20 Safe RV Driving Tips for the Road
RVs are getting easier to drive all the time. But accidents still happen, even to experienced RVers. You can keep the rubber on the road with these safe RV driving tips for new RV owners to long-time nomads.
Whether you buy an awesome small travel trailer or rent an RV for vacations, you are still behind the wheel of a big, heavy vehicle that can do a lot of damage when things go wrong. Lots of RV driving practice, trip planning and cautious driving habits are the best ways to ensure safe handling of your supersized vehicle. For ultimate safety, consider going to RV driving school, and always follow our most essential safe RV driving tips for road trippers.
20 Essential Safe RV Driving Tips
Back your RV in rather than out, as you can more easily maneuver into a tight space going backwards (essentially the same as a vehicle with rear wheel steering). It’s also safer to pull out into traffic going forwards, and you can do it without having to rely on another person to guide you. If you have to back out, make sure you go round and take a good look for low branches, overhangs, or things poking out of the ground that could potentially cause damage.
1. Prepare for roadside emergencies
Carry the right roadside emergencies equipment. If you break down on, pull out emergency flares to signal other drivers.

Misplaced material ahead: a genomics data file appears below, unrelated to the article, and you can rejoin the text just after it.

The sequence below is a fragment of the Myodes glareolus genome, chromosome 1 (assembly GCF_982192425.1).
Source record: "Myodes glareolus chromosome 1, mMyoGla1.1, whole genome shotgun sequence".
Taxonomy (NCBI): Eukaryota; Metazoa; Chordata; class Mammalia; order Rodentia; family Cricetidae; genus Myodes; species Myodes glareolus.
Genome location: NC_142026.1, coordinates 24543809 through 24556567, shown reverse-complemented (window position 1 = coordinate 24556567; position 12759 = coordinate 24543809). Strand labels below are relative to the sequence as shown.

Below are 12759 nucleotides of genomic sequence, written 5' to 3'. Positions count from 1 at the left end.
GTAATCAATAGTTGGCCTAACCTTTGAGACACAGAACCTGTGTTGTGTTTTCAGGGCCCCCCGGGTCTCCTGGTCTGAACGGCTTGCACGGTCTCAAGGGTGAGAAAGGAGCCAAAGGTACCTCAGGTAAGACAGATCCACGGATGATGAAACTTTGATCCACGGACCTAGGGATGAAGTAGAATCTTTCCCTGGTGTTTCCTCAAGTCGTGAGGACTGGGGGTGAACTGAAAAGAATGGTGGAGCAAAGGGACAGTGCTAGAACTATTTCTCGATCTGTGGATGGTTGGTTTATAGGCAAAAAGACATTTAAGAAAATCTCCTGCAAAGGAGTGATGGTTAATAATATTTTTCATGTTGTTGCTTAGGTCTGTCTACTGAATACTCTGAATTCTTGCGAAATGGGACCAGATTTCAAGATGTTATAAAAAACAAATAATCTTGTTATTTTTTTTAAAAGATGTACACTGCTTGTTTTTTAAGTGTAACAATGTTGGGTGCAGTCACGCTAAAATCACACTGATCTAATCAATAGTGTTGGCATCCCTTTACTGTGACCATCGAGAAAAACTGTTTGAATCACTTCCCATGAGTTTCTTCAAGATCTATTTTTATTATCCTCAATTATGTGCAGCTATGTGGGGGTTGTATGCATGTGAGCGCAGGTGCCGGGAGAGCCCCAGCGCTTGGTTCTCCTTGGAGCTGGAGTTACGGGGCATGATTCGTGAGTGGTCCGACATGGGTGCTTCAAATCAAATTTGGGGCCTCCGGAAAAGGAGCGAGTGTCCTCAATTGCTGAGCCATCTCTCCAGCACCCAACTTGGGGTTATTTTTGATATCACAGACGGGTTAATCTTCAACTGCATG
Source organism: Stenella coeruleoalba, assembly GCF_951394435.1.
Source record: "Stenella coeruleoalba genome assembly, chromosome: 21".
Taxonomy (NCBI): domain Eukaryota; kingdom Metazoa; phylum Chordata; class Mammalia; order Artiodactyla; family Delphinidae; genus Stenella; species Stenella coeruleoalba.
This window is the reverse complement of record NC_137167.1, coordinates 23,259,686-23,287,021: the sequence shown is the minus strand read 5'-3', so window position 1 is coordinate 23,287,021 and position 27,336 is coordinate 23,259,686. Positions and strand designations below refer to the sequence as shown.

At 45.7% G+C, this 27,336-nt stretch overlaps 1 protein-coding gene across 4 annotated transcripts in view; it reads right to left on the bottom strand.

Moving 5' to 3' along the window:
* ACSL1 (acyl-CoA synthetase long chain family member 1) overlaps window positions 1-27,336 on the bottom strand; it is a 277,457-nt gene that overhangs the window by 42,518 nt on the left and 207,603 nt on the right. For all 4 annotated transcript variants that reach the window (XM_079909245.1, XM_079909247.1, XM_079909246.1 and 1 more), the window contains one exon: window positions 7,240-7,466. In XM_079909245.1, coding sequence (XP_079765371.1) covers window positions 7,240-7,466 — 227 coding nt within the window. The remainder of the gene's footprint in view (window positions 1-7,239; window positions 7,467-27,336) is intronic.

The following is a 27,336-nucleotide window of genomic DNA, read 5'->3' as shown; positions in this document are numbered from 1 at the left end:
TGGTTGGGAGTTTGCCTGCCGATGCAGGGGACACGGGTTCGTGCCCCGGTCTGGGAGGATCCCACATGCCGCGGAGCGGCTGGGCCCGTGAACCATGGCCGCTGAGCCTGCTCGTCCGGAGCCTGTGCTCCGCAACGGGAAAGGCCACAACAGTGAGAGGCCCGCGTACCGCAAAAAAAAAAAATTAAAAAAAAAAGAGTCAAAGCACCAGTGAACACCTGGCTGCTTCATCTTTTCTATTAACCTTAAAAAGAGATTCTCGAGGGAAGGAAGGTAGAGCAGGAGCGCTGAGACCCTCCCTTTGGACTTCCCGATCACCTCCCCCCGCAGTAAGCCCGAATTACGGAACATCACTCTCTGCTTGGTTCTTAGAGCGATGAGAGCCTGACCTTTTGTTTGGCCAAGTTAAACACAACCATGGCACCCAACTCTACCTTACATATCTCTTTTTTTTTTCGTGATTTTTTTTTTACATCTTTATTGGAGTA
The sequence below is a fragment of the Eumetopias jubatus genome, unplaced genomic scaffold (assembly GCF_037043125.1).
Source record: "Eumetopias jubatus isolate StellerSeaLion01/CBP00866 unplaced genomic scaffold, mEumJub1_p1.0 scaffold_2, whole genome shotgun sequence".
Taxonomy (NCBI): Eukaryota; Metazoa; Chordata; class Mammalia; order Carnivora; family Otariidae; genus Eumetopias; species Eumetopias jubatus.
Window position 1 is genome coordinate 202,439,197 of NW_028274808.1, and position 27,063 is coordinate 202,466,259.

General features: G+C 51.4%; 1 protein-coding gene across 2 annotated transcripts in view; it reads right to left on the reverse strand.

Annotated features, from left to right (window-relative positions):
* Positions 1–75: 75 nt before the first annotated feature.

2. Drive with headlights, day or night
Keep your RV headlights on whatever the time of day to be visible in any conditions. Use hazard lights when going slow up a steep grade, driving an RV on a steep mountain grade, or when temporarily stopped near moving traffic.
3. Minimize your blind spots
Adjust mirrors so that you can just about see the side of your vehicle. This minimizes the size of your blind spot by adjusting convex or fish-eye mirrors so that they include the blind spot. You could have a tailgater that suddenly moves out into traffic and into your lane.
4. Stay out of blind spots
Whether you’re on the freeway or on a multi-lane thoroughfare, stay out of other driver’s blind spots. Pass vehicles quickly and without hesitation.
5. Try two-handed turning
When turning; put one hand on the wheel at the 12 o’clock position and pull down, using the other hand to push up. This gives you a lot more control, and is much safer than one handed steering.
6. Monitor vehicle flow
When your RV is moving, keep an eye on traffic that’s farther ahead. Don’t just watch the tail lights of the vehicle directly ahead of you. This enables you to be more prepared if you have to take preventive action. Multiple brake lights are often a sign of impending danger.
7. Keep your distance from other vehicles
Maintain a five-second gap between you and the vehicle in front. The heavier your RV the more distance and time required for safe stopping.
8. Stay in the slow lane
Drive in the slow right lane as much as possible. Traffic moves slower and it’s more convenient to pull over in an emergency.
9. Prepare to brake
When you approach a changing situation that could become hazardous, cover your brakes. Hover your foot above the brake pedal without actually stepping on it. This enables you to act fast in an emergency.